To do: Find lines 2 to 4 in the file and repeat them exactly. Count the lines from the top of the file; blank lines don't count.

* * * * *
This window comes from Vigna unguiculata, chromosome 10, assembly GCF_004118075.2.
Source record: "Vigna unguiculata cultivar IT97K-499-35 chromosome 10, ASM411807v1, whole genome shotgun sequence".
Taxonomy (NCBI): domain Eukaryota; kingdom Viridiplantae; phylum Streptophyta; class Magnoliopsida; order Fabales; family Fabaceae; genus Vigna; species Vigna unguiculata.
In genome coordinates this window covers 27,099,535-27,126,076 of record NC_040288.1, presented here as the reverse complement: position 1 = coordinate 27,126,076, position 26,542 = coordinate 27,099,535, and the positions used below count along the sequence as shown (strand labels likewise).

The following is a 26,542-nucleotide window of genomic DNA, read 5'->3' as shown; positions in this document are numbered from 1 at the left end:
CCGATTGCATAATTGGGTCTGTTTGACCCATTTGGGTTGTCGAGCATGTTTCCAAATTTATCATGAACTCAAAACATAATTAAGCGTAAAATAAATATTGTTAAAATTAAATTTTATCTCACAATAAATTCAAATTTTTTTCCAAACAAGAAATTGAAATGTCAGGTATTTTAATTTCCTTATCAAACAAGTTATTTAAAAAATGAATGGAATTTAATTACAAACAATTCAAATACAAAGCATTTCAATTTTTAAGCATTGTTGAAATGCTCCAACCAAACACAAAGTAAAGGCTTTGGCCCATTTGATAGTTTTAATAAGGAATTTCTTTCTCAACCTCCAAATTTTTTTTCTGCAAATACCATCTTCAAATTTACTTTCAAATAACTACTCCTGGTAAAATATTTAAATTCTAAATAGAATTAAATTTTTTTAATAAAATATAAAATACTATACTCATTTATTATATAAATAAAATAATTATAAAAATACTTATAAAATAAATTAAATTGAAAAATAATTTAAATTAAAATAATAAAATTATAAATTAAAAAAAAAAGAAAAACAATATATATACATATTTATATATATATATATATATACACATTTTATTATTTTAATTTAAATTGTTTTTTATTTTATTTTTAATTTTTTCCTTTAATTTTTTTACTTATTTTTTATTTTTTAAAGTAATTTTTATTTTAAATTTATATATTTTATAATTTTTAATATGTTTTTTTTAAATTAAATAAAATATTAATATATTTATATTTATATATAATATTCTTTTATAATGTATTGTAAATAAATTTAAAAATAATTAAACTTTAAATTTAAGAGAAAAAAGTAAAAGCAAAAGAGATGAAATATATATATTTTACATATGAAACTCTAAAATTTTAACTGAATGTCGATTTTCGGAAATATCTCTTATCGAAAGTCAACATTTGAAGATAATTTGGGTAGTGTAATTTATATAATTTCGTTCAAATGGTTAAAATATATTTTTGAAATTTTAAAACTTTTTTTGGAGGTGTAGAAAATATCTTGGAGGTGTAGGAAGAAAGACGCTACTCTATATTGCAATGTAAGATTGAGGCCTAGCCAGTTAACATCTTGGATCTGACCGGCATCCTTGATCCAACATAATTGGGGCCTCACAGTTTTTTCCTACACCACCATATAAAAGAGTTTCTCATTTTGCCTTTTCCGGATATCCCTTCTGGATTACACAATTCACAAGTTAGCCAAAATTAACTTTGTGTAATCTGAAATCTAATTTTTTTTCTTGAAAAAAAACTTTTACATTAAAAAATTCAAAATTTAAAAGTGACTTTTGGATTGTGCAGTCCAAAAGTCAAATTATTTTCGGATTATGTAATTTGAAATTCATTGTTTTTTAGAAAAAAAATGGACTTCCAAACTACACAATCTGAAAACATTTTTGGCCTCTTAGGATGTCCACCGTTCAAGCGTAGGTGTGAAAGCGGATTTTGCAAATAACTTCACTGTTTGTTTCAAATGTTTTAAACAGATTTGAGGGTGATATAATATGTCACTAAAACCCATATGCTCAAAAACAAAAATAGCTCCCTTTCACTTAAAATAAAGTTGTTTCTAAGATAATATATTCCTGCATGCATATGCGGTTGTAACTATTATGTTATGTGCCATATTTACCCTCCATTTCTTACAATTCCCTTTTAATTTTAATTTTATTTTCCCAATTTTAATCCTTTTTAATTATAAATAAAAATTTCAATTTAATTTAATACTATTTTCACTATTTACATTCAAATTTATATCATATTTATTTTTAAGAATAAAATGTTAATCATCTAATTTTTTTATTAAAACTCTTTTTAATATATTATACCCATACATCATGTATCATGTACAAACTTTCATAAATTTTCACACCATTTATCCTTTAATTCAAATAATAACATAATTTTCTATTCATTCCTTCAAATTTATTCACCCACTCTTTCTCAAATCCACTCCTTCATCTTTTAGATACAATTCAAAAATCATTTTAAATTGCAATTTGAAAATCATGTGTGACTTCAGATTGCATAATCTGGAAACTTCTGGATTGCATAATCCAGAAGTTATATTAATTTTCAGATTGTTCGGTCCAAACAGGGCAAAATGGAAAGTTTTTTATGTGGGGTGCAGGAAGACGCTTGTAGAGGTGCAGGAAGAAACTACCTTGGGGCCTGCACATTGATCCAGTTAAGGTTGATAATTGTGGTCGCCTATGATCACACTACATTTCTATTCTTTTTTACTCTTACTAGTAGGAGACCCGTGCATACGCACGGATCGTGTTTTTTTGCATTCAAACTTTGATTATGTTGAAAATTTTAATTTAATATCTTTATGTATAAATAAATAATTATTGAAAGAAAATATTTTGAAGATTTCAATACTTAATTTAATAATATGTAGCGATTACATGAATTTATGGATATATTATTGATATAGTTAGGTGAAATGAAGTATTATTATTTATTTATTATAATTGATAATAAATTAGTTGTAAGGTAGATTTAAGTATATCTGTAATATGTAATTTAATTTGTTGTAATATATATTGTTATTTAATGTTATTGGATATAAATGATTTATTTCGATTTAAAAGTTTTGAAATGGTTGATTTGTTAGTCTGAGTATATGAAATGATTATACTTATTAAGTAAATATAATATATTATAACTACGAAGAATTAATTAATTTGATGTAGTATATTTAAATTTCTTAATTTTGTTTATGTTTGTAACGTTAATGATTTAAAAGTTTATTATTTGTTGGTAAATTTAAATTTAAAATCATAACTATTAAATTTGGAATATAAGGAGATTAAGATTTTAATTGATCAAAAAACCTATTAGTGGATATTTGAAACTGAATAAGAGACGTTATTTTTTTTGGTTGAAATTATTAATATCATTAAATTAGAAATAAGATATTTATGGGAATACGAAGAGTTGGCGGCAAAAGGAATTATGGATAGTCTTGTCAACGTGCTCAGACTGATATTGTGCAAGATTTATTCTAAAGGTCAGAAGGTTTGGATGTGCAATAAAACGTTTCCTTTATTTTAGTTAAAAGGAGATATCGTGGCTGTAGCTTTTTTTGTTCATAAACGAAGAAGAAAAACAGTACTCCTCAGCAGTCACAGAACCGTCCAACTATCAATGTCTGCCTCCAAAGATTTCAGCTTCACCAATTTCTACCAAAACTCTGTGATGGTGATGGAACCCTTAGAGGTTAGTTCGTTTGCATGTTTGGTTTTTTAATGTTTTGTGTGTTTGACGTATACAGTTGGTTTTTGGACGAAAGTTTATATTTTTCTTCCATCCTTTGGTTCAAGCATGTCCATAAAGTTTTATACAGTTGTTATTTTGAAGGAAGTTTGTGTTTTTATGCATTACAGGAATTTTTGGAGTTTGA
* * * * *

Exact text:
Source record: "Vigna unguiculata cultivar IT97K-499-35 chromosome 10, ASM411807v1, whole genome shotgun sequence".
Taxonomy (NCBI): domain Eukaryota; kingdom Viridiplantae; phylum Streptophyta; class Magnoliopsida; order Fabales; family Fabaceae; genus Vigna; species Vigna unguiculata.
In genome coordinates this window covers 27,099,535-27,126,076 of record NC_040288.1, presented here as the reverse complement: position 1 = coordinate 27,126,076, position 26,542 = coordinate 27,099,535, and the positions used below count along the sequence as shown (strand labels likewise).